Organizational Restructuring Efforts Usually Fail
Restructuring efforts often fail to deliver hoped for results and many fail outright. A November 2016 Harvard Business Review – Getting Reorgs Right – article cited a McKinsey survey of reorganizations found that 80% of reorgs “fail to deliver hoped-for-value in the time planned and 10% cause real damage to the company.” That same HBR article listed the following reasons for why reorgs fail:
- Employees actively resist changes
- Insufficient resources are devoted to the effort
- Employees are distracted from their day-to-day activities, and individual productivity declines
- Leaders actively resist the changes
- The org chart changes, but the way people work stays the same
- Employees leave because of the reorg
- Unplanned activities disrupt implementation
It is little wonder then that leaders are hesitant to change their organization’s structure.
Why StratOp Enables Successful Organizational Restructuring
There are several reasons why companies that follow the StratOp process can restructure successfully including:
- Cross-Functional Team: A team of leaders from across the organization have participated in the initial 3-day StratOp workshop in helping to identify what must be done for the good of the organization as a whole.
- The First Three Phases of StratOp Enable Structure Review: Breakthrough insight has emerged in a sequential manner as the team first gained Perspective on the past, present & future realities of the business; through Planning the team has clarified where the business is going and how it’s going to get there; and through identifying the most important Action initiatives, the team is beginning to work on the most critical areas of the business that will drive future performance.
- Strategy First, Structure Second: One of the principles of StratOp is “Form Follows Function” – in other words, clarify your strategy first, then your structure. Given the previous phases of StratOp, a team is now in the right place and has the right amount of insight to review the organization’s Structure and make any necessary changes to support the strategy going forward. Structure should support strategy, not the other way around.
How StratOp Defines The Right Structure To Support The Strategy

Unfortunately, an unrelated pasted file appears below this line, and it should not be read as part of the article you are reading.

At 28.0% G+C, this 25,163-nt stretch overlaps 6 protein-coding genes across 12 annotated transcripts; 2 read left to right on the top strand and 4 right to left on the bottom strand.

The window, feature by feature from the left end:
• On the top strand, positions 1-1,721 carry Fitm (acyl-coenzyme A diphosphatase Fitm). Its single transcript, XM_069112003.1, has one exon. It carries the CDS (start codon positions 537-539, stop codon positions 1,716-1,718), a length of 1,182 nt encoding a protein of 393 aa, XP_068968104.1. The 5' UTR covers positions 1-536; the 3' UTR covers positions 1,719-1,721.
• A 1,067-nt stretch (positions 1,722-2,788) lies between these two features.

In the weeks and months following the initial 3-day plan creation workshop we facilitate leadership through a series of tools to clarify the new structure required for the strategy that has emerged, with the specific tools including:
- Organizational Design: Creates an organizational structure to support the strategy of the company. Your strategic plan is the substance of needed action and change; structure is the form.
- People Placement: Because we now have an organizational structure to support your strategy, we help place your people in roles where they can work out of their talent & passion, leading them to make their greatest contribution to the company.
- Culture Management: Through operationalizing Core Values, Mission & Vision we help define, develop and defend your organizational culture.
- People Development: Since you cannot achieve a great vision & strategy without great people who are being continually developed we review & refine your employee development process.
- Systems & Processes: The Paterson Process is a systems process and we help ensure your company is managed as a system, not a collection of individual parts.
Your business is perfectly designed to get the results it is getting. How happy are you with your organization’s results? How much of less than ideal performance is due to your company’s structure?
Visit navigatethejourney.com and schedule a call with us to discuss what it would look like to install StratOp as the strategic operating system of your business.
About The Author
Tom Barrett is a Professional EOS Implementer™ and the CEO of Navigate the Journey, a Nashville based firm that helps entrepreneurs get what they want from their business and life.